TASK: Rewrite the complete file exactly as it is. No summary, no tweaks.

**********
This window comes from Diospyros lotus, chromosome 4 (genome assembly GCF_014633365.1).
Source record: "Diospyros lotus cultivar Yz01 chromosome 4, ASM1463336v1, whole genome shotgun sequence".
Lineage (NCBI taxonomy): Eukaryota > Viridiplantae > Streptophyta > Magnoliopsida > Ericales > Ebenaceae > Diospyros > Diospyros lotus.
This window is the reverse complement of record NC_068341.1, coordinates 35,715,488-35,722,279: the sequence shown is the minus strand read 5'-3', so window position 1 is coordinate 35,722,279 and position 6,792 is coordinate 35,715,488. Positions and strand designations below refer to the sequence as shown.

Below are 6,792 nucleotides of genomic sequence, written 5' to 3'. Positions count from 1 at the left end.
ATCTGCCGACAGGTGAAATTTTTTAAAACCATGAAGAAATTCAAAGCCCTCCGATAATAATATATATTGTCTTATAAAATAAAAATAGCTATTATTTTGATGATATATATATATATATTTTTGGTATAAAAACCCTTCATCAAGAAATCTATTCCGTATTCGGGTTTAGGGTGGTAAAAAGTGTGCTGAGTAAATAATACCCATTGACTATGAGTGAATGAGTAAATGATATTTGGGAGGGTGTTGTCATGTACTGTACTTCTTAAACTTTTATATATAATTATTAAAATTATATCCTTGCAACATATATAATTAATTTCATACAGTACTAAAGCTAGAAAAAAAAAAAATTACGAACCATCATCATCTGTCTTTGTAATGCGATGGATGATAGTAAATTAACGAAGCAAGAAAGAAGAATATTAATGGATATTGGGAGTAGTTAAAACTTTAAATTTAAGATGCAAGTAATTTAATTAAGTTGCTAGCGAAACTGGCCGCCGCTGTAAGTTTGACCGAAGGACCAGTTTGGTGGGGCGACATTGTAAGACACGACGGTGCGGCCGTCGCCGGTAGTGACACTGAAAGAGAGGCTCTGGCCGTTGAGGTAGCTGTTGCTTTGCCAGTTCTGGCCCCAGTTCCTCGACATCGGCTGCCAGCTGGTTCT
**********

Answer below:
This window comes from Diospyros lotus, chromosome 4 (genome assembly GCF_014633365.1).
Source record: "Diospyros lotus cultivar Yz01 chromosome 4, ASM1463336v1, whole genome shotgun sequence".
Lineage (NCBI taxonomy): Eukaryota > Viridiplantae > Streptophyta > Magnoliopsida > Ericales > Ebenaceae > Diospyros > Diospyros lotus.
This window is the reverse complement of record NC_068341.1, coordinates 35,715,488-35,722,279: the sequence shown is the minus strand read 5'-3', so window position 1 is coordinate 35,722,279 and position 6,792 is coordinate 35,715,488. Positions and strand designations below refer to the sequence as shown.

Below are 6,792 nucleotides of genomic sequence, written 5' to 3'. Positions count from 1 at the left end.
ATCTGCCGACAGGTGAAATTTTTTAAAACCATGAAGAAATTCAAAGCCCTCCGATAATAATATATATTGTCTTATAAAATAAAAATAGCTATTATTTTGATGATATATATATATATATTTTTGGTATAAAAACCCTTCATCAAGAAATCTATTCCGTATTCGGGTTTAGGGTGGTAAAAAGTGTGCTGAGTAAATAATACCCATTGACTATGAGTGAATGAGTAAATGATATTTGGGAGGGTGTTGTCATGTACTGTACTTCTTAAACTTTTATATATAATTATTAAAATTATATCCTTGCAACATATATAATTAATTTCATACAGTACTAAAGCTAGAAAAAAAAAAAATTACGAACCATCATCATCTGTCTTTGTAATGCGATGGATGATAGTAAATTAACGAAGCAAGAAAGAAGAATATTAATGGATATTGGGAGTAGTTAAAACTTTAAATTTAAGATGCAAGTAATTTAATTAAGTTGCTAGCGAAACTGGCCGCCGCTGTAAGTTTGACCGAAGGACCAGTTTGGTGGGGCGACATTGTAAGACACGACGGTGCGGCCGTCGCCGGTAGTGACACTGAAAGAGAGGCTCTGGCCGTTGAGGTAGCTGTTGCTTTGCCAGTTCTGGCCCCAGTTCCTCGACATCGGCTGCCAGCTGGTTCT